WA farm­ers to pay dearly in game of live ex­port pol­i­tics

Mar­gins are al­ready tight so it’s ob­vi­ous pro­duc­ers will be paid less for their stock, warns Jenne Bram­mer

The West Australian - - WEST BUSINESS -

WA sheep farm­ers are al­ready pay­ing the price for the live ex­port con­tro­versy — and it’s about to get tougher.

The de­ba­cle, trig­gered by hor­rific tele­vi­sion footage re­leased five weeks ago, means WA’s sheep farm­ers face lower re­turns for their sheep, ir­re­spec­tive of whether Agri­cul­ture Min­is­ter Alan­nah MacTier­nan has the pow­ers to im­pose a pause on live ex­port trade dur­ing the north­ern sum­mer months.

Recommendations in the Mc­Carthy review adopted by Fed­eral Agri­cul­ture Min­is­ter David Lit­tleproud mean an­i­mal wel­fare con­di­tions will im­prove some­what, which is to be ap­plauded, but there will be a price to pay.

New for­mu­las will see stock­ing den­si­ties fall al­most 30 per cent over the hot­ter months, yet voy­ages have fixed costs.

Ex­porters will also have to stump up for an in­de­pen­dent ob­server aboard ev­ery jour­ney, at a cost of about $1500 a day over the 12 to 22-day voy­ages.

WAFarm­ers Pres­i­dent Tony York said this would re­sult in ex­port com­pa­nies hav­ing to work out the reper­cus­sions for their own op­er­a­tions, though it may also lead to some ef­fi­ciency gains and higher care lev­els in or­der to make ev­ery an­i­mal count.

But with al­ready tight mar­gins, there’s lit­tle fat to be ab­sorbed by the ex­porters.

It will be hard to pass costs on to cus­tomers, given high com­pe­ti­tion in the mar­ket, so it’s ob­vi­ous farm­ers will be paid less for their sheep.

Peter Boyle, who farms at York and buys and sells sheep for the live ex­port trade, said he had seen the price be­ing paid for live ex­port-suit­able sheep fall up to 20 per cent since the con­tro­versy emerged, mainly be­cause of lower de­mand caused by re­duced stock­ing den­si­ties and un­cer­tainty.

In­dus­try sources say $30 less an an­i­mal — about 25 per cent less than what was be­ing paid a few months ago — is in­evitable.

Ex­porters were re­ported to be oper­at­ing con­ser­va­tively yes­ter­day at a weekly auc­tion of sheep held at the Muchea sale yards, but a week ear­lier they had no pres­ence at all. An even bleaker fi­nan­cial picture is in the frame if Ms MacTier­nan finds she does have the pow­ers to im­pose a north­ern sum­mer ban on WA ship­ments.

Clearly, if such a ban went ahead, the weaker de­mand to the tune of 200,000 to 300,000 sheep over these weeks will lead to even lower prices for farm­ers.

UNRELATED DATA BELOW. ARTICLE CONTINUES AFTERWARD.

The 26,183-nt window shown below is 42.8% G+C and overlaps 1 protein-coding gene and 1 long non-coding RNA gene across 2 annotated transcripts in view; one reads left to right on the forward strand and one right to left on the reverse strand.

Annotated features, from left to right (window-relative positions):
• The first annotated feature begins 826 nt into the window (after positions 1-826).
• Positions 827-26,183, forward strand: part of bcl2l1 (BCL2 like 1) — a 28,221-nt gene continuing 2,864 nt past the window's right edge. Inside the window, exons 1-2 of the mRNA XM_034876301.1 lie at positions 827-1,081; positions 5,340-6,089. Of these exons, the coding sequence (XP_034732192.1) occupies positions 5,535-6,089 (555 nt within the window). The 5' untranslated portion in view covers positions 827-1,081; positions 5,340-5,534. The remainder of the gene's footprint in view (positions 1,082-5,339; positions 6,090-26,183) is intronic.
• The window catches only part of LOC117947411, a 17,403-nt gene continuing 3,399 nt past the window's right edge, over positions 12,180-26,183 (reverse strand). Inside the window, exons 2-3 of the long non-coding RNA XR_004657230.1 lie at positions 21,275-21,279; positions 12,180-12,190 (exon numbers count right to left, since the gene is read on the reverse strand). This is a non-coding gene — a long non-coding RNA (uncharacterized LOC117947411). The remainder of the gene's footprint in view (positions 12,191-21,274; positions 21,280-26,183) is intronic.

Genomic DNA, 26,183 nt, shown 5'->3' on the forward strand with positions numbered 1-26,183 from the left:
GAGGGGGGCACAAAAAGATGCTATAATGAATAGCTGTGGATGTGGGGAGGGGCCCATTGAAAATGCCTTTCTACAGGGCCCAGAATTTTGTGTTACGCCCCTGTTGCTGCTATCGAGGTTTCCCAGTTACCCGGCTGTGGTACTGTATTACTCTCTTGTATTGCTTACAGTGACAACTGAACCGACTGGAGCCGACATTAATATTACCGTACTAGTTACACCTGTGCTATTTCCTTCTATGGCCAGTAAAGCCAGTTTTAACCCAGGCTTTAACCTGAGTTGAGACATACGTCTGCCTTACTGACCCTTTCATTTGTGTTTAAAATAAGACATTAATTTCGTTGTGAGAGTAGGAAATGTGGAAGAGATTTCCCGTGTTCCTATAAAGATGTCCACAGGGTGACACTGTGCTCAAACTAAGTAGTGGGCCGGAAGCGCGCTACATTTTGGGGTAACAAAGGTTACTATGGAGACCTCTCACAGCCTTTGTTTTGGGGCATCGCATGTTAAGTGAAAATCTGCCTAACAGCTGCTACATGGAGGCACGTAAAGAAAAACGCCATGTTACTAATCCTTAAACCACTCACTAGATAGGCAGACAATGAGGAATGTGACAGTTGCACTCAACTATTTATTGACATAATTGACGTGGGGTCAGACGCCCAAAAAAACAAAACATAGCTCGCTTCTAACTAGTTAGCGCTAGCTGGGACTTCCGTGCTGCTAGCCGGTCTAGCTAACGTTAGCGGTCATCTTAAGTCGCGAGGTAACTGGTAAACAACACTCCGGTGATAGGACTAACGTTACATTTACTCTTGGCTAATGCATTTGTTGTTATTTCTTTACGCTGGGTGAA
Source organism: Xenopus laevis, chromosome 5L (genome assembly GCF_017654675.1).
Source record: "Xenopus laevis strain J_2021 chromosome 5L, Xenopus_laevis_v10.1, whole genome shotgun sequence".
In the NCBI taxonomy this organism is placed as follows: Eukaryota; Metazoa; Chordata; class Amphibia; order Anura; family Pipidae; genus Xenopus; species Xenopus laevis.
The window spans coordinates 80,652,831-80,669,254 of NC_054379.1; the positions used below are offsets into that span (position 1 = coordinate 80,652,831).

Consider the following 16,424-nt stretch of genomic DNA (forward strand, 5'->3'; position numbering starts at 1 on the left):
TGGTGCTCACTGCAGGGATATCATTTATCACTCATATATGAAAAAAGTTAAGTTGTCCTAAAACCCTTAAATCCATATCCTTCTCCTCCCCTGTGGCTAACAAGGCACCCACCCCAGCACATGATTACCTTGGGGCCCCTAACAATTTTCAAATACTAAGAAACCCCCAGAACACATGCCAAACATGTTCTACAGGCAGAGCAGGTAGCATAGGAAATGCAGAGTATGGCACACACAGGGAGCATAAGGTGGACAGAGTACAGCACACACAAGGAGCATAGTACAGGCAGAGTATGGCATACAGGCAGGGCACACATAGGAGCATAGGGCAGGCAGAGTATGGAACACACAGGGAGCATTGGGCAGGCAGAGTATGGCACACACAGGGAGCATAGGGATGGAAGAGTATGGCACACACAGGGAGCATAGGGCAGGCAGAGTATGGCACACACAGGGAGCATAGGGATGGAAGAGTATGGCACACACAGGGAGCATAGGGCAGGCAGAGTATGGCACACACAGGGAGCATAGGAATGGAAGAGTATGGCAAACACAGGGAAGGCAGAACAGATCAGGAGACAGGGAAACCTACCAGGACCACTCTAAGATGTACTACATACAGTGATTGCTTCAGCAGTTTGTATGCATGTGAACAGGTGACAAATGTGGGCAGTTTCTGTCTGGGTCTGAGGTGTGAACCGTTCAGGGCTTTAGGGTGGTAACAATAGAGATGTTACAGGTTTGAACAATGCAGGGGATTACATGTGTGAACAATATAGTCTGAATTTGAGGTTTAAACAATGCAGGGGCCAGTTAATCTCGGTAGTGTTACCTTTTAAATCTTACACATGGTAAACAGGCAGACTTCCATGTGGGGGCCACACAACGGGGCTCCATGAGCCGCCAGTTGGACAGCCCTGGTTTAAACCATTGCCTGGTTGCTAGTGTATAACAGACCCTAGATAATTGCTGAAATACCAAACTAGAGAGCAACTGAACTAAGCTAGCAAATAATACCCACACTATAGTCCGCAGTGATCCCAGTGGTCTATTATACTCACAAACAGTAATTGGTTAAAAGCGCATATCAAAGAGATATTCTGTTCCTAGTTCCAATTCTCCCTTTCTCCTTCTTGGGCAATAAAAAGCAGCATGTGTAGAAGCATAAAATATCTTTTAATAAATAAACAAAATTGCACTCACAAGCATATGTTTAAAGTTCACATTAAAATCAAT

Although Ms MacTier­nan has thrashed out the issues with the lo­cal pro­cess­ing in­dus­try, which is rub­bing its hands with glee at the idea of get­ting its hands on this sup­ply, she con­ceded yes­ter­day that farm­ers would be paid less for their live­stock.

And the im­pact of a sum­mer ban won’t last dur­ing these weeks alone. As the Pas­toral­ists and Gra­ziers As­so­ci­a­tion and WAFarm­ers have ar­gued, WA would es­tab­lish it­self as an un­re­li­able sup­plier to cus­tomers who are spoilt for choice.

If WA tells its cus­tomers they can’t have its sheep dur­ing these months, they’re bound to go else­where through­out the year, farm lobby groups have ar­gued.

Cus­tomers could also re­tal­i­ate by not buy­ing other WA prod­ucts such as chilled meat, the PGA says.

That needs to be con­sid­ered, Ms MacTier­nan ar­gues, against the like­li­hood of a big­ger price be­ing paid if there is an out­right ban as a re­sult of the Fed­eral Gov­ern­ment’s im­ple­mented recommendations from the Mc­Carthy re­port not go­ing far enough to ad­dress pub­lic con­cerns.

Cit­ing the 2011 ban on live cat­tle ex­ports to Indonesia, she said there was a big un­der-re­ac­tion by the min­is­ter at the time to some fairly shock­ing footage.

“So there was an over­re­ac­tion of clos­ing the trade down overnight,” she said. “I’ve been try­ing to avoid that. I’ve been try­ing to say let’s not have an un­der-re­ac­tion here — in­evitably lead­ing to a groundswell of over­re­ac­tion.

“What Min­is­ter Lit­tleproud and the Turn­bull Gov­ern­ment have done here to­day is per­haps set up the cir­cum­stances where we may see (a re­peat of) the 2011 sit­u­a­tion.”

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